Child Trends welcomes two new board members

Senior Leaders at VPP+Raise DC and Jobs for the Future join the Board of Directors

June 28, 2021

Child Trends is pleased to announce that Chuck Redmond and Lucretia Murphy have joined our Board of Directors.

“Chuck and Lucretia will bring to our board invaluable knowledge about the systemic challenges facing children and youth and how to address those challenges,” said Carol Emig, president of Child Trends. “We are grateful for their involvement, especially as Child Trends endeavors to promote equity through our research and in policy and practice.”

Redmond currently serves as Vice President of Strategy and Operations at Venture Philanthropy Partners (VPP)+Raise DC, a nonprofit organization aimed at supporting children, youth, and their families in the Greater Washington, DC, metropolitan area. His role at VPP+Raise DC builds upon work done earlier in his career to foster financial sustainability while achieving measurable impact for mission-driven organizations.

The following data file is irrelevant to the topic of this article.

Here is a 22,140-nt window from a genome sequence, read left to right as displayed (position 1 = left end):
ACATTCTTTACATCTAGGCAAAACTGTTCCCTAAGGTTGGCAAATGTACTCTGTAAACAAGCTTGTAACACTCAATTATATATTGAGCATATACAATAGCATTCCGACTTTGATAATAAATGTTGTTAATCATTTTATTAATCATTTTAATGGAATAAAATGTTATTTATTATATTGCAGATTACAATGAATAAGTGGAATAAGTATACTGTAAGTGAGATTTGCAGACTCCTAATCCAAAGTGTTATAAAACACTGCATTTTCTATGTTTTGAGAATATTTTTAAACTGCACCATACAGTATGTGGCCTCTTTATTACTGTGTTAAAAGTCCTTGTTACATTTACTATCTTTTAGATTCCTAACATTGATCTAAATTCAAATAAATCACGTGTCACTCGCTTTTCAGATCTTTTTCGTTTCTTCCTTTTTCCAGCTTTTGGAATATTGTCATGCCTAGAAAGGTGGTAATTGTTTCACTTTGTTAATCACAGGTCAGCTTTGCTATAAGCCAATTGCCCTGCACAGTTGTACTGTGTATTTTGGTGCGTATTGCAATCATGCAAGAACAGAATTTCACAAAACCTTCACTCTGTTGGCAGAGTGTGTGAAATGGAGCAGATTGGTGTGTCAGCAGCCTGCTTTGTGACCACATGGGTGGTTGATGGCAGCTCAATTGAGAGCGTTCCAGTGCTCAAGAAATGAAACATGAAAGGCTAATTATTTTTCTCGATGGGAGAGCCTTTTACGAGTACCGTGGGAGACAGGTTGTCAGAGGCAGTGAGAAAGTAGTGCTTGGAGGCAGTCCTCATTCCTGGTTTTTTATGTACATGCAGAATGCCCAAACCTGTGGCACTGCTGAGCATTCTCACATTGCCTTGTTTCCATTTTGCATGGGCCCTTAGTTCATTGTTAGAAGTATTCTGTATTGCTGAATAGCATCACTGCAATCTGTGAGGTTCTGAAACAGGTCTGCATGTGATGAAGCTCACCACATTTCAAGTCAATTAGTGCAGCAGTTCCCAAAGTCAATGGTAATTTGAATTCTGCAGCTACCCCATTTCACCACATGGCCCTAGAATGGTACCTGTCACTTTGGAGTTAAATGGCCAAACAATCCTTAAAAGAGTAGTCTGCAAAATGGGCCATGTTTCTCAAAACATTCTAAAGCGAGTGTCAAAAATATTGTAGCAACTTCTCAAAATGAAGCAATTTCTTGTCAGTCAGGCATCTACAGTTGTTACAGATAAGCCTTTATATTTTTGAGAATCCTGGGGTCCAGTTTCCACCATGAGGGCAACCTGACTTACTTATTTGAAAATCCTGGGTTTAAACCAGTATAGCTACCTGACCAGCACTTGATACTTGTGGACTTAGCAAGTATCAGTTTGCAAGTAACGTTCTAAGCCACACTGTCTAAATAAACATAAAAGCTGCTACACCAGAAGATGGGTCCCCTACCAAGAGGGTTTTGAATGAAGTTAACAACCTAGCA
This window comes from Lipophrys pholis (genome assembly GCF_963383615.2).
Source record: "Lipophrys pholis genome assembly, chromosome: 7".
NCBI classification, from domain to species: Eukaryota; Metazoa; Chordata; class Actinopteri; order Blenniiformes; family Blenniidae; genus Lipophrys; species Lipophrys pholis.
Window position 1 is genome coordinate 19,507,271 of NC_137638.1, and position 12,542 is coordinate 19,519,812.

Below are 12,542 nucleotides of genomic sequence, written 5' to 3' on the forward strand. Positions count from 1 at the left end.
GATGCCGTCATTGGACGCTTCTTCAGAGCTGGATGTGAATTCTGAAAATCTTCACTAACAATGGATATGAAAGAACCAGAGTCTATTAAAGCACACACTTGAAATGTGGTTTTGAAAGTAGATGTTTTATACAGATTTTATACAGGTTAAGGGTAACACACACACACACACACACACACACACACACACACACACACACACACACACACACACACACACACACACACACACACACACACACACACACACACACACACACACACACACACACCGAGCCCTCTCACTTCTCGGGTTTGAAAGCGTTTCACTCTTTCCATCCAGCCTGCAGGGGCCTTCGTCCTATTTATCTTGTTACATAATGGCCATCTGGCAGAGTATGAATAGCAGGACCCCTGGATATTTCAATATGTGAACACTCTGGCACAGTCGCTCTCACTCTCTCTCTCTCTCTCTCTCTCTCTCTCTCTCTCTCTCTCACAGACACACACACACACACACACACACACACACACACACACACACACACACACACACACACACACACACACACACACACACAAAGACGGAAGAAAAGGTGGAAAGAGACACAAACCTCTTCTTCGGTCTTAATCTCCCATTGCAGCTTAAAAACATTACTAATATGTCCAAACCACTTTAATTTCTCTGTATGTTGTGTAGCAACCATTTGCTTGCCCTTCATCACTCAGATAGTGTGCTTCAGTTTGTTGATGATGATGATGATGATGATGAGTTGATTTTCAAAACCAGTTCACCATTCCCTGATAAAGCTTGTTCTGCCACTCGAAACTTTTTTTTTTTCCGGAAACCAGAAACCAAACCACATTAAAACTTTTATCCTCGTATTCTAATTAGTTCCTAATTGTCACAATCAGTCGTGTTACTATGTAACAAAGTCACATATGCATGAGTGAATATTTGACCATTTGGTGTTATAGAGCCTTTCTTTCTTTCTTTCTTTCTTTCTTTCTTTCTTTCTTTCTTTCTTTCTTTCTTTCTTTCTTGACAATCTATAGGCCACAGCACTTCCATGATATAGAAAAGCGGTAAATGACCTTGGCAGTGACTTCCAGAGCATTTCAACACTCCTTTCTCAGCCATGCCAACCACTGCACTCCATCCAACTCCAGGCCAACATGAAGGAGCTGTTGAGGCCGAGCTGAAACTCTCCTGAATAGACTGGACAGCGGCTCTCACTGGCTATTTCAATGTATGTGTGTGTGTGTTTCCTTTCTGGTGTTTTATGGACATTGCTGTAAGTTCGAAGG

“What drew me to Child Trends is their commitment to working with policymakers and practitioners to ensure that their research is used to create real change,” Redmond said. “I look forward to continuing to build on Child Trends’ expertise to improve the lives of children and youth.”

In Murphy’s role as senior director at Jobs for the Future, she focuses on increasing economic opportunity for individuals through approaches that confront structural racism and other forms of bias in institutional policies and practices. Throughout her career, she has worked on education and employment strategies for people who are incarcerated and preparing to reenter their communities.

“I am so excited to be part of an organization that thinks critically about the historical, political, and societal biases that impact the lives of children and youth of color,” Murphy stated. “It is imperative that Child Trends continues its work to understand and address the structural and systems-level drivers of inequity so that all children can thrive.”